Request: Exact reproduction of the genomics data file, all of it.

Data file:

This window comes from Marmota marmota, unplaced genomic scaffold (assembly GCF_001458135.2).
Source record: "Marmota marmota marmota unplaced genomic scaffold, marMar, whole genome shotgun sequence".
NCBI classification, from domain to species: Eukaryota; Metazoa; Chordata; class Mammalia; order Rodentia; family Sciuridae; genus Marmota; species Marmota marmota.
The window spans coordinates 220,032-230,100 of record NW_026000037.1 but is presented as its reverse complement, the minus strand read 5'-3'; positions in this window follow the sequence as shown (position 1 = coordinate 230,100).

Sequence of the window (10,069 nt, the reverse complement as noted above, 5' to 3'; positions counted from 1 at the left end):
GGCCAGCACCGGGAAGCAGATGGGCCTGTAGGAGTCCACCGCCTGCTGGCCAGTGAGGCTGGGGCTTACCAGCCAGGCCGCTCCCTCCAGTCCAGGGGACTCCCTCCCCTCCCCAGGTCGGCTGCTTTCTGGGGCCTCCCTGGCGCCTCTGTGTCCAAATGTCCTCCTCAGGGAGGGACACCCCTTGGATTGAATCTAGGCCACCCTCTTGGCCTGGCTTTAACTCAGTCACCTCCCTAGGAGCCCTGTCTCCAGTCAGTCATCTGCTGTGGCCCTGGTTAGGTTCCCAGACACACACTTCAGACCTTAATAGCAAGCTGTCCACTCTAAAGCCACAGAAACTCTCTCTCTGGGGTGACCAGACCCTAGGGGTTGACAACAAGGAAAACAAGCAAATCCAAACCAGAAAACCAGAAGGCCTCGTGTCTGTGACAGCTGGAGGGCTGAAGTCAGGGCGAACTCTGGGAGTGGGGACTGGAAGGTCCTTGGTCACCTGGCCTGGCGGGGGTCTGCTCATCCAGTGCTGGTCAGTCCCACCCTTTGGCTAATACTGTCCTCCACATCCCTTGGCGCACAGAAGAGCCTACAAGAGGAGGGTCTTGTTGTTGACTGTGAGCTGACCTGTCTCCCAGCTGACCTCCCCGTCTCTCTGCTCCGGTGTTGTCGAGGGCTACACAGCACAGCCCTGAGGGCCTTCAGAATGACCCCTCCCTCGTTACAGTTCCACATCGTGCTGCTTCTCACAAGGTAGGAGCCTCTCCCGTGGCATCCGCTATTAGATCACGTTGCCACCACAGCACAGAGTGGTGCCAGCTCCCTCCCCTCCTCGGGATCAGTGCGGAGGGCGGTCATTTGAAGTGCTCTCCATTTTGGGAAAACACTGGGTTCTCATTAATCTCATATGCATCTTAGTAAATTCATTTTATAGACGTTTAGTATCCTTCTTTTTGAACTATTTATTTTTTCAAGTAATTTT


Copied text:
This window comes from Marmota marmota, unplaced genomic scaffold (assembly GCF_001458135.2).
Source record: "Marmota marmota marmota unplaced genomic scaffold, marMar, whole genome shotgun sequence".
NCBI classification, from domain to species: Eukaryota; Metazoa; Chordata; class Mammalia; order Rodentia; family Sciuridae; genus Marmota; species Marmota marmota.
The window spans coordinates 220,032-230,100 of record NW_026000037.1 but is presented as its reverse complement, the minus strand read 5'-3'; positions in this window follow the sequence as shown (position 1 = coordinate 230,100).

Sequence of the window (10,069 nt, the reverse complement as noted above, 5' to 3'; positions counted from 1 at the left end):
GGCCAGCACCGGGAAGCAGATGGGCCTGTAGGAGTCCACCGCCTGCTGGCCAGTGAGGCTGGGGCTTACCAGCCAGGCCGCTCCCTCCAGTCCAGGGGACTCCCTCCCCTCCCCAGGTCGGCTGCTTTCTGGGGCCTCCCTGGCGCCTCTGTGTCCAAATGTCCTCCTCAGGGAGGGACACCCCTTGGATTGAATCTAGGCCACCCTCTTGGCCTGGCTTTAACTCAGTCACCTCCCTAGGAGCCCTGTCTCCAGTCAGTCATCTGCTGTGGCCCTGGTTAGGTTCCCAGACACACACTTCAGACCTTAATAGCAAGCTGTCCACTCTAAAGCCACAGAAACTCTCTCTCTGGGGTGACCAGACCCTAGGGGTTGACAACAAGGAAAACAAGCAAATCCAAACCAGAAAACCAGAAGGCCTCGTGTCTGTGACAGCTGGAGGGCTGAAGTCAGGGCGAACTCTGGGAGTGGGGACTGGAAGGTCCTTGGTCACCTGGCCTGGCGGGGGTCTGCTCATCCAGTGCTGGTCAGTCCCACCCTTTGGCTAATACTGTCCTCCACATCCCTTGGCGCACAGAAGAGCCTACAAGAGGAGGGTCTTGTTGTTGACTGTGAGCTGACCTGTCTCCCAGCTGACCTCCCCGTCTCTCTGCTCCGGTGTTGTCGAGGGCTACACAGCACAGCCCTGAGGGCCTTCAGAATGACCCCTCCCTCGTTACAGTTCCACATCGTGCTGCTTCTCACAAGGTAGGAGCCTCTCCCGTGGCATCCGCTATTAGATCACGTTGCCACCACAGCACAGAGTGGTGCCAGCTCCCTCCCCTCCTCGGGATCAGTGCGGAGGGCGGTCATTTGAAGTGCTCTCCATTTTGGGAAAACACTGGGTTCTCATTAATCTCATATGCATCTTAGTAAATTCATTTTATAGACGTTTAGTATCCTTCTTTTTGAACTATTTATTTTTTCAAGTAATTTT